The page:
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Re: Indian Air Force News & Discussion - 15 Dec 2016

Postby srai » 07 Dec 2017 20:53

Weaponized AI

Image

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Re: Indian Air Force News & Discussion - 15 Dec 2016

Postby Karan M » 07 Dec 2017 21:19

Great points yantra. Call them deep learning algorithms or this or that but its clear the automation of warfighting is an ongoing process and we shouldn't miss the bus.

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Re: Indian Air Force News & Discussion - 15 Dec 2016

Postby viveks » 07 Dec 2017 21:34

Going a bit off topic. I was thinking the other day that...wouldn't it be so logical to build an airbase buried inside a Mountain range with only the runway ends popping out in camouflage, given the amount of tunneling experience we are getting. An aircraft can roll in the runway inside the mountain...get to a certain minimum height...and then when exposed to the open...continue the normal climb trajectory. Landing could be tricky but not impossible since we already have a carrier based landing experience.

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Re: Indian Air Force News & Discussion - 15 Dec 2016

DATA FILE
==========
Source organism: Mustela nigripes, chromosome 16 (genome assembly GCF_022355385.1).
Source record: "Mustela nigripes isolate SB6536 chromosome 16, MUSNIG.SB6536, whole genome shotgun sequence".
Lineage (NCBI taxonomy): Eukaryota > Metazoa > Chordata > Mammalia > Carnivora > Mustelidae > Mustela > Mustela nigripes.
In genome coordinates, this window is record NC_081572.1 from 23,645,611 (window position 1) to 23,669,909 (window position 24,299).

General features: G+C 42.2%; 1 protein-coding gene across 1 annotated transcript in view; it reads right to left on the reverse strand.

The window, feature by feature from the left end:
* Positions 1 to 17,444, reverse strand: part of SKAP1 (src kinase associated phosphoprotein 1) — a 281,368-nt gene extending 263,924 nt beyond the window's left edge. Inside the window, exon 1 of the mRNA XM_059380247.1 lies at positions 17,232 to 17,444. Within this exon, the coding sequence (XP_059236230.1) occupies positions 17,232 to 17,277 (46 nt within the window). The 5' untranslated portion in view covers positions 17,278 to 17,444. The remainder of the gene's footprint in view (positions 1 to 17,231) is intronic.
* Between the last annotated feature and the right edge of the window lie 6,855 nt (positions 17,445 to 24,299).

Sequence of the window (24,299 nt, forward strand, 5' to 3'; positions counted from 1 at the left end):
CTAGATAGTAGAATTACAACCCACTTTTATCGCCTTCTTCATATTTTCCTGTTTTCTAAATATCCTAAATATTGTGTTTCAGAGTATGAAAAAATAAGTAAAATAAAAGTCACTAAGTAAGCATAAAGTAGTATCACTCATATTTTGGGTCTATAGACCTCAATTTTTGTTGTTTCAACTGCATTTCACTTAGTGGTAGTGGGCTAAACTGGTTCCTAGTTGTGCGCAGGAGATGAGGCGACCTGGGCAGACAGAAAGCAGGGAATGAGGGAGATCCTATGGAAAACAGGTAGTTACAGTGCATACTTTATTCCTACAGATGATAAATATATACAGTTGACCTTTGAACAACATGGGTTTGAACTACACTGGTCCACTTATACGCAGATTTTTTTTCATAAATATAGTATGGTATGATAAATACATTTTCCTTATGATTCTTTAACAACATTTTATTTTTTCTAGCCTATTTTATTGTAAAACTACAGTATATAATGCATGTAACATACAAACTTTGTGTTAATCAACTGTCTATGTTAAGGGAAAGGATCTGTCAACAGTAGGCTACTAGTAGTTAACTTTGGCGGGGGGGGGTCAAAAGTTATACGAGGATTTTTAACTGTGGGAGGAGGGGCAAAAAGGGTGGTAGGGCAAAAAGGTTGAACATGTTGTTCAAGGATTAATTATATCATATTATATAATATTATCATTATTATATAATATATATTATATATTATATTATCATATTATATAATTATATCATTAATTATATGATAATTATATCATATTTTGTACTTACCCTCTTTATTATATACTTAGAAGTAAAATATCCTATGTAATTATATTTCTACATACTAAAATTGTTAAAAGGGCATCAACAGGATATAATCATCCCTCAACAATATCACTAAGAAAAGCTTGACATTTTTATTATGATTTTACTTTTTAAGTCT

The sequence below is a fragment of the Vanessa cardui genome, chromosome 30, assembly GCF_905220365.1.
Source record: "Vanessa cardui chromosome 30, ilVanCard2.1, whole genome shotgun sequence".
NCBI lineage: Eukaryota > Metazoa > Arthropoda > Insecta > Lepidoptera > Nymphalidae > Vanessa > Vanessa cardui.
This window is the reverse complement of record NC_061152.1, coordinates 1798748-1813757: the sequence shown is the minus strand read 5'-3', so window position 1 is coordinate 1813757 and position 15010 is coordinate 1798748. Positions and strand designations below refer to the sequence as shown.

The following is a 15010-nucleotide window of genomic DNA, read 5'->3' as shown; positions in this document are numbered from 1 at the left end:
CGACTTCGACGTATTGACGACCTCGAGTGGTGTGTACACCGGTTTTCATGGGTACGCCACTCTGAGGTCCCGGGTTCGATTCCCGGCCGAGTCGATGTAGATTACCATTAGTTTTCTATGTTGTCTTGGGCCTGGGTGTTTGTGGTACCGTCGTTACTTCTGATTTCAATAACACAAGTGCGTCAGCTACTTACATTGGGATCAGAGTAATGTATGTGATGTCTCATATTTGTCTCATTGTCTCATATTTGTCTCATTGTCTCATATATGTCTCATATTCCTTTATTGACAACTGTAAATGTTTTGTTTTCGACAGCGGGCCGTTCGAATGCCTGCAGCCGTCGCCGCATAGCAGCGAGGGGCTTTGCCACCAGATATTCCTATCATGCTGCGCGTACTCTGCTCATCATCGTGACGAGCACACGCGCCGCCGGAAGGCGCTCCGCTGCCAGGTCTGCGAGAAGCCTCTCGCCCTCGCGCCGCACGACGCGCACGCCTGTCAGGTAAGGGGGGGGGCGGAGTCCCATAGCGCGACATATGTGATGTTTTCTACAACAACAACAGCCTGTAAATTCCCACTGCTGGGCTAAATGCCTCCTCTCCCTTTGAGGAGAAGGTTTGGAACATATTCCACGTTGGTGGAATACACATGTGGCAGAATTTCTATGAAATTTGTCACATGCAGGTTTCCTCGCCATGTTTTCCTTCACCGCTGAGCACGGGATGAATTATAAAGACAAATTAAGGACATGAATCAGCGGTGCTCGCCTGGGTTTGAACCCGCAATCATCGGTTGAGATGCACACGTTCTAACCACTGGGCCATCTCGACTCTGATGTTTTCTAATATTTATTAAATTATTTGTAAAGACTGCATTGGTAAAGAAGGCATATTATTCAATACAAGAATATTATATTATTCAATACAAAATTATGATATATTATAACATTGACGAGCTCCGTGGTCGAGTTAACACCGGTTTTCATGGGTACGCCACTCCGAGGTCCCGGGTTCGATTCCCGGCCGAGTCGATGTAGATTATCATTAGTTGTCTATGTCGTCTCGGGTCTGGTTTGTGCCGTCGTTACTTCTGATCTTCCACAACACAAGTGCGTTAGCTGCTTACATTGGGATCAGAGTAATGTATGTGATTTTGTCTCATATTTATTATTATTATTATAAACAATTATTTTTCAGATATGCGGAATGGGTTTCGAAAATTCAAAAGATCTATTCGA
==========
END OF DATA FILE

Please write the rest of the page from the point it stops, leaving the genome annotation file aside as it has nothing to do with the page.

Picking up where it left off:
Postby yantra » 07 Dec 2017 21:46

viveks wrote:Going a bit off topic. I was thinking the other day that...wouldn't it be so logical to build an airbase buried inside a Mountain range with only the runway ends popping out in camouflage, given the amount of tunneling experience we are getting. An aircraft can roll in the runway inside the mountain...get to a certain minimum height...and then when exposed to the open...continue the normal climb trajectory. Landing could be tricky but not impossible since we already have a carrier based landing experience.


All the enemy needs to do is to bomb your exit and your entire airbase, with aircraft inside, is rendered locked useless for a long time...